We thus see that when the equation of the squares of the differences has three negative roots, of which two are equal to one another, the proposed moy have either three pairs of imaginary roots, or but a single pair.

If the proposed contains four imaginary roots, a-\-j3y/— 1, afly/— 1, y-{-i V — 1, ySy/ — 1, then the equation of the squares of the differences must contain the two negative roots —4,32 and —4<P; if a = a. it must also contain the two equal negative roots —fP, jf; and if, moreover, y=b, it must contain, in addition to these, the negative pair —i3, —ft; and lastly, if a=y, the four imaginary roots

j(a-y)+(/3_(J)V3I}2, \(a-y)-(P-S)y/~^[\' i(»-r)+V-ip. {(«-y)-(/3+<5) V-i}« will be converted into the two negative pairs

-{3-6)\ -(()-*)>; -(f3+6)\ -{P+6)*. Hence we may deduco the following conclusions, viz.: (1) When all the real negative roots of the equation of the squares of the differences are unequal, then the proposed will necessarily have so many pairs of imaginary roots.

If in this case we call any one of these negative roots —w, we shall have

V w

0=——; and if this value be substituted for (t in the two equations (1), and the

operation for the common measure of their first members bo carried on till we arrive at a remainder of the first degree in a, the proper value of a will be obtained by equating this remainder to zero. Thus, each negative root, —w, will furnish two conjugate imaginary roots, a-)-/3 y/ —1, and aj} —1.

(2) If among the negative roots of the equation of the squares of the differences equal roots are found, then each unequal root, if any such occur, will, as in the preceding case, always furnish a pair of imaginary roots. Each pair of equal roots may, however, give either two pairs of imaginary roots or no imaginary roots, so that two equal roots will give either four imaginary roots or none; three equal roots will give either six imaginary roots or two; four equal roots will give either eight imaginary roots, or four, or none; and so on.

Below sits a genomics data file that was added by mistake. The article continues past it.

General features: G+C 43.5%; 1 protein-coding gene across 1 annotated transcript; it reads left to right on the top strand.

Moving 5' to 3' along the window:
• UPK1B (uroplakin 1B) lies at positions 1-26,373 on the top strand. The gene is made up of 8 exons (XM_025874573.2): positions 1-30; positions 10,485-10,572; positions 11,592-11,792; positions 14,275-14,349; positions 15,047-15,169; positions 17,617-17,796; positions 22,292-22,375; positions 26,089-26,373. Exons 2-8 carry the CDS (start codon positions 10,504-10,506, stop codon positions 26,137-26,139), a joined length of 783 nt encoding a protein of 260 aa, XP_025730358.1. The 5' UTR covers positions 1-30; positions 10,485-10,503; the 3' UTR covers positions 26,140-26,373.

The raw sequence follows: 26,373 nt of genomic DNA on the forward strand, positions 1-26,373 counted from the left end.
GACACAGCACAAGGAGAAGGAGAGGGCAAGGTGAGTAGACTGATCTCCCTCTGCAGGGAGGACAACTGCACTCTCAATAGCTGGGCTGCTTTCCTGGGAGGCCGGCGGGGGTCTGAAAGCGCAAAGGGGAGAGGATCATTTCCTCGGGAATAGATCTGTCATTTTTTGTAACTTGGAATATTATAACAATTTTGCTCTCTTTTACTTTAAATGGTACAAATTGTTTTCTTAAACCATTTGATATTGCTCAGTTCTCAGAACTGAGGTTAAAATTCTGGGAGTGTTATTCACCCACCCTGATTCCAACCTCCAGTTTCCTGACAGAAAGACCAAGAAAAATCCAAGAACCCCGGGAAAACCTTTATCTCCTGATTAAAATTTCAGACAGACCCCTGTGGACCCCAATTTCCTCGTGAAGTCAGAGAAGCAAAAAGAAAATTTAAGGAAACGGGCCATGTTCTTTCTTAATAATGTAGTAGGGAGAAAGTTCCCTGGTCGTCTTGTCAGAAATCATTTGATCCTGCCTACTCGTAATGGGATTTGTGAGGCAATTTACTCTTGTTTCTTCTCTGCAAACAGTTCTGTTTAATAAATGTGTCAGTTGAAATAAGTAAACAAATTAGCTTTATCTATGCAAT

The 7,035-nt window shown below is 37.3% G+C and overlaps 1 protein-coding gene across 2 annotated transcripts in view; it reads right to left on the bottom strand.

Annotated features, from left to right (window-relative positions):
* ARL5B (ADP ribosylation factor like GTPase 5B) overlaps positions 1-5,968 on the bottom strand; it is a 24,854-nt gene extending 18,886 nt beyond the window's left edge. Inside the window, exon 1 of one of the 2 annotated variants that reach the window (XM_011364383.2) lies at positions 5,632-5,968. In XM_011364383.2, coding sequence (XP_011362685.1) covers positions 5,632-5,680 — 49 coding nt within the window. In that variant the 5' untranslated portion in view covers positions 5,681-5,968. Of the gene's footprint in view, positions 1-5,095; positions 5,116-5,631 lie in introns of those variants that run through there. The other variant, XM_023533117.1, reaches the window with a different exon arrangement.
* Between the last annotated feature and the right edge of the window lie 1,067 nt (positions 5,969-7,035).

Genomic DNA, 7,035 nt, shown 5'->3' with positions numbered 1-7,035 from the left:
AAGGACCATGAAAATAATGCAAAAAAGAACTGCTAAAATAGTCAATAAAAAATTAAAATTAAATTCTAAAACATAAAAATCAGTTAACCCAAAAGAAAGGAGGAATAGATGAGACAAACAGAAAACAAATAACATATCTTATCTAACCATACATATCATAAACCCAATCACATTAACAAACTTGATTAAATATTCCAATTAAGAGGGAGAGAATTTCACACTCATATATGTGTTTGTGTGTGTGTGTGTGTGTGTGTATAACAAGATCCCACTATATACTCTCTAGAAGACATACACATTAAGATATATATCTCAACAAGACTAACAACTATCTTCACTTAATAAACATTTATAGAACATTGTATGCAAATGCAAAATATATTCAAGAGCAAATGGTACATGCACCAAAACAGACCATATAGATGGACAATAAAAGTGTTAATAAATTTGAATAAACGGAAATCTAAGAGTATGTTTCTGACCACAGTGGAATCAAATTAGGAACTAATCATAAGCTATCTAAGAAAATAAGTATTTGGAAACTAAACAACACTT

Suppose two of the negative roots, —w, —to, are equal; then putting, as

above, (3=—^-, we shall substitute this value of/? in the two polynomials (1),

and shall carry on the process for the common measure between these polynomials till we arrive at a remainder of the second degree in a; since the polynomials must have a common divisor of the second degree in a, seeing that the equations (1) must have two roots in common, on account of the double value of/3.

Equating, then, this quadratic remainder to zero, we shall be furnished with two values for a: these may be either both real or both imaginary. In the former case call the two values a' and a"; we shall then have the four imaginary roots

In the second case, the values of a being imaginary, contrary to the conditions by which the fundamental equations (1) are governed, we infer that to the equal negative roots —w, w, there can not correspond any imaginary roots in the proposed equation.

If the equation of the squares of the differences have three equal negativr

V f

roots, —to, —to, —to, then, putting, as before, /?=—we should operate on

the polynomials (1), for the common measure, till we reach a remainder of the third degree in a; this remainder, equated to zero, will furnish three values of a, which will either be all real, or one real and two imaginary. Iu the first case six imaginary roots will bo implied: in the second only two; the imaginary values of a being always rejected, as not coming within the conditions implied in (1).

It follows from the above, and from what has been established in Art. 259, that there are at least as many variations of sign in the equation of the squares of differences as there are combinations of two real roots in the proposed equation. Also, it must have at least as many permanences of sign as there are pairs of conjugate imaginary roots in the proposed equation; or, in other words, it can not have a less number of permanences of sign than half the number of imaginary roots in the proposed equation.

Hence we may infer, that if the equation of the squares of the differences have its terms alternately positive and negative, there can be no imaginary root in the proposed equation.

The foregoing principles are theoretically correct; but the practical application of them, beyond equations of the third and fourth degrees, is too laborious for them to become available in actual computation. We give the following illustration of them from Lagrange.